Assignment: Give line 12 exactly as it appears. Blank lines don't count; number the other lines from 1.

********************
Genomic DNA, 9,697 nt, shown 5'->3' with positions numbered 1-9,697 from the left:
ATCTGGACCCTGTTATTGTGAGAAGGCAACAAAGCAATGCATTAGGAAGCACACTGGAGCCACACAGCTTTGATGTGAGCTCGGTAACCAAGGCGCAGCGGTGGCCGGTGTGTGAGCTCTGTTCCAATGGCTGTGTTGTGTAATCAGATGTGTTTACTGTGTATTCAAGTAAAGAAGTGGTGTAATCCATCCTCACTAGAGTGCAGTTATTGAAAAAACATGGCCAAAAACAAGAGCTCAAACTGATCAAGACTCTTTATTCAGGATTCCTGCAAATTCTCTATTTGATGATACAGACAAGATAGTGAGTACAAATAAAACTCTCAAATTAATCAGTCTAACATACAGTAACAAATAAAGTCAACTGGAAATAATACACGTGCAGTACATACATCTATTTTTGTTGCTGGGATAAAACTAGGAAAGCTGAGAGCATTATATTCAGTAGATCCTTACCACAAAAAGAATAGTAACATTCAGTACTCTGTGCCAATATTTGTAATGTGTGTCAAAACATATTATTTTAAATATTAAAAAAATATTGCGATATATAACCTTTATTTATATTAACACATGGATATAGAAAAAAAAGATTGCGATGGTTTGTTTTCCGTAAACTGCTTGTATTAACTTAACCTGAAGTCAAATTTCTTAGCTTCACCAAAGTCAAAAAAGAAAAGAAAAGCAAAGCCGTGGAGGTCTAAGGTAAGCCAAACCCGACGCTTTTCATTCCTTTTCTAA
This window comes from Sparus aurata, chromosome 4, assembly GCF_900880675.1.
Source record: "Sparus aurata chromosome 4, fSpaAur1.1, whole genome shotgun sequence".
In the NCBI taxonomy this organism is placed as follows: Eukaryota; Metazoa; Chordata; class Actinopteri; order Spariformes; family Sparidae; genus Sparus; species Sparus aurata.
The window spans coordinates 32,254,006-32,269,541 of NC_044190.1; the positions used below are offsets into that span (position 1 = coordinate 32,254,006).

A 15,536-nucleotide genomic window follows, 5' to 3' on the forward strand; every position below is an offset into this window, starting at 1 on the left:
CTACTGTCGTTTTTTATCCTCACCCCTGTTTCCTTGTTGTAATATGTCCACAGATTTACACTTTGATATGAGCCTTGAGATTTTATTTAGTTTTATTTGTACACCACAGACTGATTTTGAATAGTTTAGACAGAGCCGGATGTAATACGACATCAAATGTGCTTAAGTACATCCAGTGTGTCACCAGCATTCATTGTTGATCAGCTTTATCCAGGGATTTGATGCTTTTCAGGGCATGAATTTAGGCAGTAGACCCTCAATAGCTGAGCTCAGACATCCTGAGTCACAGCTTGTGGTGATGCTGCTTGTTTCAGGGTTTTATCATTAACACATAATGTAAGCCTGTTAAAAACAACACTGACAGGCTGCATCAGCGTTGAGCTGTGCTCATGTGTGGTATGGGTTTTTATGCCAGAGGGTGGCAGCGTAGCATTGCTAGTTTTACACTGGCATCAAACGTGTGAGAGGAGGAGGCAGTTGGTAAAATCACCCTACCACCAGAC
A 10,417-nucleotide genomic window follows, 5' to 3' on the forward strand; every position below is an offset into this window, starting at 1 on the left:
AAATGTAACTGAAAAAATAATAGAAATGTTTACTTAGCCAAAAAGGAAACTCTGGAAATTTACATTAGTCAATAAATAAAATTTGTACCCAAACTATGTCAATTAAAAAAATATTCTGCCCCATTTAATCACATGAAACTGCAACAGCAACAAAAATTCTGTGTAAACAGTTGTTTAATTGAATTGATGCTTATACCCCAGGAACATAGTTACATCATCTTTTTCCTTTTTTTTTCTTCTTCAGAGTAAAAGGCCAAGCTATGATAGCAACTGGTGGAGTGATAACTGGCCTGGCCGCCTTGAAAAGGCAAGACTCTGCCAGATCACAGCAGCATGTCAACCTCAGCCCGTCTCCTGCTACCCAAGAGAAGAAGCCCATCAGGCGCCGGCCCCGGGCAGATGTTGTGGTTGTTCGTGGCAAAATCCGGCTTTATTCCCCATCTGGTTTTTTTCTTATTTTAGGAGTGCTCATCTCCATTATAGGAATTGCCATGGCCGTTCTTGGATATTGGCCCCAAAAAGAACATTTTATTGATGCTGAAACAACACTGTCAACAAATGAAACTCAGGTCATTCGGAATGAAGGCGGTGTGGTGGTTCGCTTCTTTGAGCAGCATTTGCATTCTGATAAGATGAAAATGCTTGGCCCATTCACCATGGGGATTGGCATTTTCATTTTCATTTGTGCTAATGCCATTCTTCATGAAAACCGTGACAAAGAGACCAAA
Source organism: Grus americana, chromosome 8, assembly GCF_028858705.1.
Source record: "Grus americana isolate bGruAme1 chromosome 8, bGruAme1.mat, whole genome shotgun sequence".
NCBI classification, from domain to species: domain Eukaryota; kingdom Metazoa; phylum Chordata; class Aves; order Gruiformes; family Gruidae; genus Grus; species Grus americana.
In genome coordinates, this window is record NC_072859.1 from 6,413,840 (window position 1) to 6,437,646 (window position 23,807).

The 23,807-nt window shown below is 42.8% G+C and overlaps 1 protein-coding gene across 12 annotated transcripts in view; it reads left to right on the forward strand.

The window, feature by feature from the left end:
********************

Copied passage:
Source record: "Grus americana isolate bGruAme1 chromosome 8, bGruAme1.mat, whole genome shotgun sequence".